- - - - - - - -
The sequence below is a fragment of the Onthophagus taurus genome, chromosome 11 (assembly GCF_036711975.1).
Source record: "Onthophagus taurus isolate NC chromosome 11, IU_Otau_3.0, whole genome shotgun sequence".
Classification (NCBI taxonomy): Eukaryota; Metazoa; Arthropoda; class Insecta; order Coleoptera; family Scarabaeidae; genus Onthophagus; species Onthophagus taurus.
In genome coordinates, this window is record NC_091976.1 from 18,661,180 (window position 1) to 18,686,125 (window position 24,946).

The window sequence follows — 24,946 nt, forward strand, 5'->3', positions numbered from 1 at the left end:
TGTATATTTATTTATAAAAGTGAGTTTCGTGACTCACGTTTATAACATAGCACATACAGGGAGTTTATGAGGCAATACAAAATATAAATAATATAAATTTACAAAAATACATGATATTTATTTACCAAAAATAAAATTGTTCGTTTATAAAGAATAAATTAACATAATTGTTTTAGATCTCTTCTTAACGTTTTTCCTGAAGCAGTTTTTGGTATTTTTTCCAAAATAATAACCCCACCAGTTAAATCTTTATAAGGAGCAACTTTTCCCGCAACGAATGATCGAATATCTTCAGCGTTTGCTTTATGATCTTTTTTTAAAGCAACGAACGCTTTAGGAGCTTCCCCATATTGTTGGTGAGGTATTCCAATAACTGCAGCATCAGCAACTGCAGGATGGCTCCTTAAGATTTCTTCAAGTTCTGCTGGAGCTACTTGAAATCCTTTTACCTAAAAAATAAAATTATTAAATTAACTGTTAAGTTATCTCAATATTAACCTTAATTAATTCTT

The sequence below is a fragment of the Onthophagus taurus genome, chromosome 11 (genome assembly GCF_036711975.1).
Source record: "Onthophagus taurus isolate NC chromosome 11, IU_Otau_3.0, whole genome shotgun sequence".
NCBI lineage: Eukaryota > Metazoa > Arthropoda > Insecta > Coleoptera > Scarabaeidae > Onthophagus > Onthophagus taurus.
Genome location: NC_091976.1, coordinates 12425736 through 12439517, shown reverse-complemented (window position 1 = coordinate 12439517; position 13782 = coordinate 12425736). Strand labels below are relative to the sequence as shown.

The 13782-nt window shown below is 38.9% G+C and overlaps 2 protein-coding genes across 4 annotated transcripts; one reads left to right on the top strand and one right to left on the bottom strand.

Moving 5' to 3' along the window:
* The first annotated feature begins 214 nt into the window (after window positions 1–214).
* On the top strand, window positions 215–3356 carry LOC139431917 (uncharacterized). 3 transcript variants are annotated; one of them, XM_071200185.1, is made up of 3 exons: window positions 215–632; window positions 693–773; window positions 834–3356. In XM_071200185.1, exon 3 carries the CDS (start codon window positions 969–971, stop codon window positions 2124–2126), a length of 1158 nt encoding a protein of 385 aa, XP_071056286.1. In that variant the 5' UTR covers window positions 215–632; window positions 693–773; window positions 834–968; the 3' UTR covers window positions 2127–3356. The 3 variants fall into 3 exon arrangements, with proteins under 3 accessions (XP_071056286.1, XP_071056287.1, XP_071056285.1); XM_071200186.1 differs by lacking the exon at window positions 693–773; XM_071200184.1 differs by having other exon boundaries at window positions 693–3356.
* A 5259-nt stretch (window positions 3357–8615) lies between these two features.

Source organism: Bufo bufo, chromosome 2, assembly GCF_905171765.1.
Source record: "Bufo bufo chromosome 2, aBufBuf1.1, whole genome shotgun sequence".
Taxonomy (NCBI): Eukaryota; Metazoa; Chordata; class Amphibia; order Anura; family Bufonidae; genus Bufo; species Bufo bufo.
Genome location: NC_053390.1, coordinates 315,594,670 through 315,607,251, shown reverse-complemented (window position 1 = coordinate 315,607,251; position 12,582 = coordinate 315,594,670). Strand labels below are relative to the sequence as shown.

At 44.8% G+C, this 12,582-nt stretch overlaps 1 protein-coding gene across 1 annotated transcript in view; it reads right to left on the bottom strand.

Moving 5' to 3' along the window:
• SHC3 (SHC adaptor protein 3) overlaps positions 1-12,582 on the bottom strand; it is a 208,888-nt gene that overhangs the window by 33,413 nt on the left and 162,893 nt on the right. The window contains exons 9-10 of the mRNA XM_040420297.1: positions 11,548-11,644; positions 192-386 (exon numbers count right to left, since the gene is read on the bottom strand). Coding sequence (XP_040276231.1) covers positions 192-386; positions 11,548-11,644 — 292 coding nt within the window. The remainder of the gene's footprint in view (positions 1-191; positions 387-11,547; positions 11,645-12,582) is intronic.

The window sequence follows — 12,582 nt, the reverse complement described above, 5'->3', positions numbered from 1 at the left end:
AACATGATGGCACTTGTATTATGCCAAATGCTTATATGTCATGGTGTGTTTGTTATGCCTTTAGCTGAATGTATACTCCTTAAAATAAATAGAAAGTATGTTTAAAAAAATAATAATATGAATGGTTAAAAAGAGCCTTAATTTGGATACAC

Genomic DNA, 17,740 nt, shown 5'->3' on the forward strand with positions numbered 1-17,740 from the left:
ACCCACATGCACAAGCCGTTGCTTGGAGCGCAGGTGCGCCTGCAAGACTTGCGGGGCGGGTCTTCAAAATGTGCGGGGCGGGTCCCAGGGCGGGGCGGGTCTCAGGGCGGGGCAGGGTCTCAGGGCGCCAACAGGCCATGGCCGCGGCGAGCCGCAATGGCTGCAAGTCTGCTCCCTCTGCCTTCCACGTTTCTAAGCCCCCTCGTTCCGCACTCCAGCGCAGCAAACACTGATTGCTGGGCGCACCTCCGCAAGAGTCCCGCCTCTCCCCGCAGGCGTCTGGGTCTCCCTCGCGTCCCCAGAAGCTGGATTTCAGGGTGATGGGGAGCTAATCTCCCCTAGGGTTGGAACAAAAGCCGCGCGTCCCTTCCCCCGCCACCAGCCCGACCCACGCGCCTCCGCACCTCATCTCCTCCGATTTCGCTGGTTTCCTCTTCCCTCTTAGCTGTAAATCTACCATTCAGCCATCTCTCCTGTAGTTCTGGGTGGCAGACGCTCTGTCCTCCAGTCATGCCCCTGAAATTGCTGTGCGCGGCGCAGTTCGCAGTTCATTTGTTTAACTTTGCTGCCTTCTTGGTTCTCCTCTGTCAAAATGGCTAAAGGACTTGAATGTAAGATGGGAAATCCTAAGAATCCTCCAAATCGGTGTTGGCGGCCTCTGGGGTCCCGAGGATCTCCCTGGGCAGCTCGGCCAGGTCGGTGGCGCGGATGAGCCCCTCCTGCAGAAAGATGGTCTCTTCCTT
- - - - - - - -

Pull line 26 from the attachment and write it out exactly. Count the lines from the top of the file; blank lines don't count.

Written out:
ACCCACATGCACAAGCCGTTGCTTGGAGCGCAGGTGCGCCTGCAAGACTTGCGGGGCGGGTCTTCAAAATGTGCGGGGCGGGTCCCAGGGCGGGGCGGGTCTCAGGGCGGGGCAGGGTCTCAGGGCGCCAACAGGCCATGGCCGCGGCGAGCCGCAATGGCTGCAAGTCTGCTCCCTCTGCCTTCCACGTTTCTAAGCCCCCTCGTTCCGCACTCCAGCGCAGCAAACACTGATTGCTGGGCGCACCTCCGCAAGAGTCCCGCCTCTCCCCGCAGGCGTCTGGGTCTCCCTCGCGTCCCCAGAAGCTGGATTTCAGGGTGATGGGGAGCTAATCTCCCCTAGGGTTGGAACAAAAGCCGCGCGTCCCTTCCCCCGCCACCAGCCCGACCCACGCGCCTCCGCACCTCATCTCCTCCGATTTCGCTGGTTTCCTCTTCCCTCTTAGCTGTAAATCTACCATTCAGCCATCTCTCCTGTAGTTCTGGGTGGCAGACGCTCTGTCCTCCAGTCATGCCCCTGAAATTGCTGTGCGCGGCGCAGTTCGCAGTTCATTTGTTTAACTTTGCTGCCTTCTTGGTTCTCCTCTGTCAAAATGGCTAAAGGACTTGAATGTAAGATGGGAAATCCTAAGAATCCTCCAAATCGGTGTTGGCGGCCTCTGGGGTCCCGAGGATCTCCCTGGGCAGCTCGGCCAGGTCGGTGGCGCGGATGAGCCCCTCCTGCAGAAAGATGGTCTCTTCCTT